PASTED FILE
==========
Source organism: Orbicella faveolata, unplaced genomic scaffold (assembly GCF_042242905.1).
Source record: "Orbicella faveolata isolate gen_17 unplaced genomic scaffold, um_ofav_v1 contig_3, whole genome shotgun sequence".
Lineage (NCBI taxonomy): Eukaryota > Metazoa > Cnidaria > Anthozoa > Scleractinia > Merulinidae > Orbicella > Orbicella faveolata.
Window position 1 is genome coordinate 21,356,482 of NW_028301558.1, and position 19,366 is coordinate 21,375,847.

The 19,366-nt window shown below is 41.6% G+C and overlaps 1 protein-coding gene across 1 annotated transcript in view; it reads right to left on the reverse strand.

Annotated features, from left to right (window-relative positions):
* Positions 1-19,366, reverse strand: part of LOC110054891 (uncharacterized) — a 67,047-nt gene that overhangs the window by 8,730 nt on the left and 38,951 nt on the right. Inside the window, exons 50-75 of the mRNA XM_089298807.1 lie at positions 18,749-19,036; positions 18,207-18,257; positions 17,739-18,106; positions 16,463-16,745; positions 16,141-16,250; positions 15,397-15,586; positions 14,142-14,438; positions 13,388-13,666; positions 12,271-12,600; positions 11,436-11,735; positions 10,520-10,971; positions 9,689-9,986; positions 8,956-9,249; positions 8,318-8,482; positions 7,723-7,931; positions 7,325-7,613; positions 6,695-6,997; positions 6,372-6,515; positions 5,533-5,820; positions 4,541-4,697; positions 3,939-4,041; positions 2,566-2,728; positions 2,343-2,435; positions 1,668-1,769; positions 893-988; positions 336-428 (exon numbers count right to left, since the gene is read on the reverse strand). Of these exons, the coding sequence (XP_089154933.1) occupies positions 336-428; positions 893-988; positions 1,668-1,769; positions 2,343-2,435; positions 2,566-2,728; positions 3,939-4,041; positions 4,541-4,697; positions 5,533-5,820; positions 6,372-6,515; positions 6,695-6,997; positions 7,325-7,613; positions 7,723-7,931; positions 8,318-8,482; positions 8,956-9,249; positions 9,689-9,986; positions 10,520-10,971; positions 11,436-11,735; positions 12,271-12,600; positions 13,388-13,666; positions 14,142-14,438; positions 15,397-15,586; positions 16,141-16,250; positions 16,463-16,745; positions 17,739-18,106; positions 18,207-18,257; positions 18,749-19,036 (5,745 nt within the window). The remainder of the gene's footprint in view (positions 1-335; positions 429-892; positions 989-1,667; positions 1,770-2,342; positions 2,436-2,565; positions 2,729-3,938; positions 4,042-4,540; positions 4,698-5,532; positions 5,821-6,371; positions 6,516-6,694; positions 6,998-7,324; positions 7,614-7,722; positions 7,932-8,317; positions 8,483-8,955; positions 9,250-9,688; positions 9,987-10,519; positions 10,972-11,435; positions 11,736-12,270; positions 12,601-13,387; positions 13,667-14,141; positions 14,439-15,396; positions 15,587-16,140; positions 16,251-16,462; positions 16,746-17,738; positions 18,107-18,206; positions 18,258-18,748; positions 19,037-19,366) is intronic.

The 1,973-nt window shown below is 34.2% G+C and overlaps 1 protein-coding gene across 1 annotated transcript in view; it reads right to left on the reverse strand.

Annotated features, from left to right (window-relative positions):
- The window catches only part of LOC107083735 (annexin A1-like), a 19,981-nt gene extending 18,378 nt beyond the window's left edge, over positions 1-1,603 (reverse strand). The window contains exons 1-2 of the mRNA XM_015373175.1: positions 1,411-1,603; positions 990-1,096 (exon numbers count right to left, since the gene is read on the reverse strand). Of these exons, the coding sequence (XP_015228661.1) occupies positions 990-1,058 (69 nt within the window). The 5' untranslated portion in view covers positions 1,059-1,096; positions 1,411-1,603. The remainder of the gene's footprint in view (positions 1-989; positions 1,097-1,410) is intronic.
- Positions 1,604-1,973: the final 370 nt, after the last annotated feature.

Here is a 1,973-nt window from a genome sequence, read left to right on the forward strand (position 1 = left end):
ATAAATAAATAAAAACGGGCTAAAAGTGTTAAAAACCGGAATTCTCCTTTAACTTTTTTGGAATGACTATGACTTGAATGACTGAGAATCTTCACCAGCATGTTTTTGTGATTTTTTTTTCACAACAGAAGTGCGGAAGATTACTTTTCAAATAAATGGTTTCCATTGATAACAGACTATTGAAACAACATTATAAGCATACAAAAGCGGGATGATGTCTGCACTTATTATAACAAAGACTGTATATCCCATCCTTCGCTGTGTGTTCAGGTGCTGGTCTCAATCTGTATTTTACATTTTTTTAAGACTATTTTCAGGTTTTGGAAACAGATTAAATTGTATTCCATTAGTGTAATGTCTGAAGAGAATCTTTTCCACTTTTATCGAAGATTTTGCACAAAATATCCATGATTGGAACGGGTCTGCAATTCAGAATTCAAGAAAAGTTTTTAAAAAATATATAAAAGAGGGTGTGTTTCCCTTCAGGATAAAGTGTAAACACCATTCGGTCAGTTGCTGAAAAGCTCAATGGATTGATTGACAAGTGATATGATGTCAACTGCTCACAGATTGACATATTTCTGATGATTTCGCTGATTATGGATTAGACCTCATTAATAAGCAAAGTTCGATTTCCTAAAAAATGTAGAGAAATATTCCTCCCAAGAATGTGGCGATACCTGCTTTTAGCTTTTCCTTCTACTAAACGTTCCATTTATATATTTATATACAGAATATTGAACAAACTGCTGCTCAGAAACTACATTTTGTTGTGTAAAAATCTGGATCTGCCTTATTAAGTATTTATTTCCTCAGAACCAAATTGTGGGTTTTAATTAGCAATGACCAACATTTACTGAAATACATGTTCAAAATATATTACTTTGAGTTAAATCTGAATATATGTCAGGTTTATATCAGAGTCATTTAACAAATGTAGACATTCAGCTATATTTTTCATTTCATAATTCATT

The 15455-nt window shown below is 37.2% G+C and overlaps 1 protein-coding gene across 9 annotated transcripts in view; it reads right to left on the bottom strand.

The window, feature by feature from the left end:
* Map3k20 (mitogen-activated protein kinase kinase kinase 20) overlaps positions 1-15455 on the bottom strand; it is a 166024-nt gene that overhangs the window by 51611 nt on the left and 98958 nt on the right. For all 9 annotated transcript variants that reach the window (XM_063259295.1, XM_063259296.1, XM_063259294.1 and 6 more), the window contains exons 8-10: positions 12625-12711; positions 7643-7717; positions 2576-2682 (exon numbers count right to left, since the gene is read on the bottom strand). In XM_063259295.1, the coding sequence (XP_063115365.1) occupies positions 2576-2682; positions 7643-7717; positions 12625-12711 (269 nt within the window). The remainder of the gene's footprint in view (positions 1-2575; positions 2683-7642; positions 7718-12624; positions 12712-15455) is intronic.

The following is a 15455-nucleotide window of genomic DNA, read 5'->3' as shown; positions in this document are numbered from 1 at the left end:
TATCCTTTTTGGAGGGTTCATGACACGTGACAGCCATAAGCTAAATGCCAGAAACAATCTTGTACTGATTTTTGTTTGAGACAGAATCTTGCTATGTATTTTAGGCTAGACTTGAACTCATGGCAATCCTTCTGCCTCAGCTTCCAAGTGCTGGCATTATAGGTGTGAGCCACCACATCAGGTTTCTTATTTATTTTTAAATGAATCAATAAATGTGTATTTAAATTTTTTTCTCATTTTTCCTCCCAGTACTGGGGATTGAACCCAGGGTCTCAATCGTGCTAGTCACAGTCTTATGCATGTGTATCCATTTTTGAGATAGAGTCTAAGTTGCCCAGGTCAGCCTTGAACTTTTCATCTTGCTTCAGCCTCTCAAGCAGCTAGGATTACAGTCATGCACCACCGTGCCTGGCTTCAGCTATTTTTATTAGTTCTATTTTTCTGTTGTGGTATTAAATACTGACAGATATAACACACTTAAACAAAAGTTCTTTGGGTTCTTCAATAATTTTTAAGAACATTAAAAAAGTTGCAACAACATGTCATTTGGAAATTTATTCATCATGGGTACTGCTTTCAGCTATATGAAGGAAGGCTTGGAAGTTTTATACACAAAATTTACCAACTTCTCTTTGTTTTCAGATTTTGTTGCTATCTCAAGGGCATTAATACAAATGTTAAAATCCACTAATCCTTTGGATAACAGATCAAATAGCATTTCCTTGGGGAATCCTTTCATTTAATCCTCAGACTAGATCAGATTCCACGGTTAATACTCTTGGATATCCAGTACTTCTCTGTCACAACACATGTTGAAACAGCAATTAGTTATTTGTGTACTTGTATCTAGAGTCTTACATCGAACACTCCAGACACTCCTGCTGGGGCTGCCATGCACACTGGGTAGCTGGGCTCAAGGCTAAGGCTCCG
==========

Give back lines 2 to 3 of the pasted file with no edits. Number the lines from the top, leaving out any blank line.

Source record: "Orbicella faveolata isolate gen_17 unplaced genomic scaffold, um_ofav_v1 contig_3, whole genome shotgun sequence".
Lineage (NCBI taxonomy): Eukaryota > Metazoa > Cnidaria > Anthozoa > Scleractinia > Merulinidae > Orbicella > Orbicella faveolata.